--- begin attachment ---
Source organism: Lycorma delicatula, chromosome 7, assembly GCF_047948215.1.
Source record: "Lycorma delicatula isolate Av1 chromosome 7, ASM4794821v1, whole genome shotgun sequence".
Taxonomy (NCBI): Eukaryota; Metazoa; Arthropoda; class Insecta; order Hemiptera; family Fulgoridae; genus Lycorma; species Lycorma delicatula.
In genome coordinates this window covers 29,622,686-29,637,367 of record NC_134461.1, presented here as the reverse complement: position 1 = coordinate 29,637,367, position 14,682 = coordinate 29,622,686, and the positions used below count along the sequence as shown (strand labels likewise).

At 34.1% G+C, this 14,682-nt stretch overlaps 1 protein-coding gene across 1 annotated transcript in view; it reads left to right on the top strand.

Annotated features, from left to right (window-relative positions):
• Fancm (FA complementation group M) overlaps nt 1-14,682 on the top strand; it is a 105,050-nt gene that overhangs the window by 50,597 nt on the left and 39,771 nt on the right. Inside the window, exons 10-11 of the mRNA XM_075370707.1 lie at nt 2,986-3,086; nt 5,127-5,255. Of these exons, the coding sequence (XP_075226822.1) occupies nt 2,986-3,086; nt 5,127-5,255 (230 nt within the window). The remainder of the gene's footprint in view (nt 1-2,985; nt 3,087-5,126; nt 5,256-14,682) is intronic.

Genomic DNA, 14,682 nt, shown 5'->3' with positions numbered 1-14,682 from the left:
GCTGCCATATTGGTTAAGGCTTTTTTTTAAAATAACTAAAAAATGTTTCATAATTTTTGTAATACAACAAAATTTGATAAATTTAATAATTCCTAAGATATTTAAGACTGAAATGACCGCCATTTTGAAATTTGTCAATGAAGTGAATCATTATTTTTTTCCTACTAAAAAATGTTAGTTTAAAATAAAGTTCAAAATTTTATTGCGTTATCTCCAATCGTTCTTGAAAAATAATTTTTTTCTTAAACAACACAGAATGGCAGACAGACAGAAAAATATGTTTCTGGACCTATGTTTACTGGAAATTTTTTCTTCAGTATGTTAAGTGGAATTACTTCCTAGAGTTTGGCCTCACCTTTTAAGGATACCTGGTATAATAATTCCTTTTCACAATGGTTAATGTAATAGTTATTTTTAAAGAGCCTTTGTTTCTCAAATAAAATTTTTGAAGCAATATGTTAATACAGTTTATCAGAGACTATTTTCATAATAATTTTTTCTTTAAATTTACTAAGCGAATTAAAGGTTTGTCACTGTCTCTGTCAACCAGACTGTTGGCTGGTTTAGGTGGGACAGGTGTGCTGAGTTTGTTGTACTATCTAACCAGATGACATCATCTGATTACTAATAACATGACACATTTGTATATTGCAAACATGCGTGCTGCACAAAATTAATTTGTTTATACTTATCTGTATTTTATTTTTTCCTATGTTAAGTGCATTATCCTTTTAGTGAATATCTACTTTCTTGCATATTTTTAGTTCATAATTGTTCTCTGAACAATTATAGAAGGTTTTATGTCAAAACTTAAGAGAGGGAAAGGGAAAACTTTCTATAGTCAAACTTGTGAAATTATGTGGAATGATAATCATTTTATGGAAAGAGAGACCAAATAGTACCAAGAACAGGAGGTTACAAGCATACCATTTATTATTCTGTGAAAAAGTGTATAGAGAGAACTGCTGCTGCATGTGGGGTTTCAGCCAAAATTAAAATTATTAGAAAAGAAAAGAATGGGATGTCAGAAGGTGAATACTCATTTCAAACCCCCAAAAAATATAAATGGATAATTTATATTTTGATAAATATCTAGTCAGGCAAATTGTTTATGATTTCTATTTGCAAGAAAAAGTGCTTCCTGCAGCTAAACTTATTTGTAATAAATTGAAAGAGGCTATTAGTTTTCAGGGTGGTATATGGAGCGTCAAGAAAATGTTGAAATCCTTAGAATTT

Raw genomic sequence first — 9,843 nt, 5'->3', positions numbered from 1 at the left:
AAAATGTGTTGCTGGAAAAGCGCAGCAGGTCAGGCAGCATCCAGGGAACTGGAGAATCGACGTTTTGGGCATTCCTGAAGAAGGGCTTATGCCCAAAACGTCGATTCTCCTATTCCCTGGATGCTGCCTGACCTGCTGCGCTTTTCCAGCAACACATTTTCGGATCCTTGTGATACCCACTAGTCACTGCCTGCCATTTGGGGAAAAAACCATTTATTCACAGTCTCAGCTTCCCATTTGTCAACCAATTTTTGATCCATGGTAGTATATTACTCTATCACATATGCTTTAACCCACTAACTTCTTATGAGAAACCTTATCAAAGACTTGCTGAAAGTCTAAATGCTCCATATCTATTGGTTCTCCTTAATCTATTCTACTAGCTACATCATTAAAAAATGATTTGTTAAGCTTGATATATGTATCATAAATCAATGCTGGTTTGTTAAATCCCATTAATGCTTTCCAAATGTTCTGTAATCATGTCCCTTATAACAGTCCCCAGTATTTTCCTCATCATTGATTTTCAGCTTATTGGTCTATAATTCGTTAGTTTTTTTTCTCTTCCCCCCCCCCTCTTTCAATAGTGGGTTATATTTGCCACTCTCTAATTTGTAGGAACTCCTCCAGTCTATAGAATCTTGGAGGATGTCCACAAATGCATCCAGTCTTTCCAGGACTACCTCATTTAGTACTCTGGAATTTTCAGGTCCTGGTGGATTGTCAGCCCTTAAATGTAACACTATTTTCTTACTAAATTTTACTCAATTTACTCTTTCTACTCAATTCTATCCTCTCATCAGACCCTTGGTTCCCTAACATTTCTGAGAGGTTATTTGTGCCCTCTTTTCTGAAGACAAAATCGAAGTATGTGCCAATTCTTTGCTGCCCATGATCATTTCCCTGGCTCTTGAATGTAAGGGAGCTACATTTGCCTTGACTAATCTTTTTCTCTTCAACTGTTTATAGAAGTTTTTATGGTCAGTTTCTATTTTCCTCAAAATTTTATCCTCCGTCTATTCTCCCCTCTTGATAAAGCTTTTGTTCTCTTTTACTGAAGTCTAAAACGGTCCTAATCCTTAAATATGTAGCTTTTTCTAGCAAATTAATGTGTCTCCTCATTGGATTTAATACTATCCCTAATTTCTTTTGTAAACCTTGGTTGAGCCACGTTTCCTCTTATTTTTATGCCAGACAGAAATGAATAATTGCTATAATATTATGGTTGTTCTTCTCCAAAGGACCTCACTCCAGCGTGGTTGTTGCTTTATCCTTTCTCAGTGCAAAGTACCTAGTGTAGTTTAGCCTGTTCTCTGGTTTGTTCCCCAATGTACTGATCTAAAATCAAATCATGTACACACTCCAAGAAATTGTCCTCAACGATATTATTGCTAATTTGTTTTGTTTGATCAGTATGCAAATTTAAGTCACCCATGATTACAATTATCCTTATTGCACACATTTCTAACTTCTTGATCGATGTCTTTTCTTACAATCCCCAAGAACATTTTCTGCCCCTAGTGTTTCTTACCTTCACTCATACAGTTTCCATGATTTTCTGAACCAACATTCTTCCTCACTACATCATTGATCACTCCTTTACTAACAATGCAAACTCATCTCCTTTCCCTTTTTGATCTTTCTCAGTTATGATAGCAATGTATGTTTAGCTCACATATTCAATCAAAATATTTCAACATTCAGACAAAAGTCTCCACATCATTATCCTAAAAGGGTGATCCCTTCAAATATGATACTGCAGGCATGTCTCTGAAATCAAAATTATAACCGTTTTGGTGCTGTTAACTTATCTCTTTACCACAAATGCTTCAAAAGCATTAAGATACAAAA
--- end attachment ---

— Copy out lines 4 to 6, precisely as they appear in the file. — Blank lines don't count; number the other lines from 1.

In genome coordinates this window covers 29,622,686-29,637,367 of record NC_134461.1, presented here as the reverse complement: position 1 = coordinate 29,637,367, position 14,682 = coordinate 29,622,686, and the positions used below count along the sequence as shown (strand labels likewise).

At 34.1% G+C, this 14,682-nt stretch overlaps 1 protein-coding gene across 1 annotated transcript in view; it reads left to right on the top strand.

Annotated features, from left to right (window-relative positions):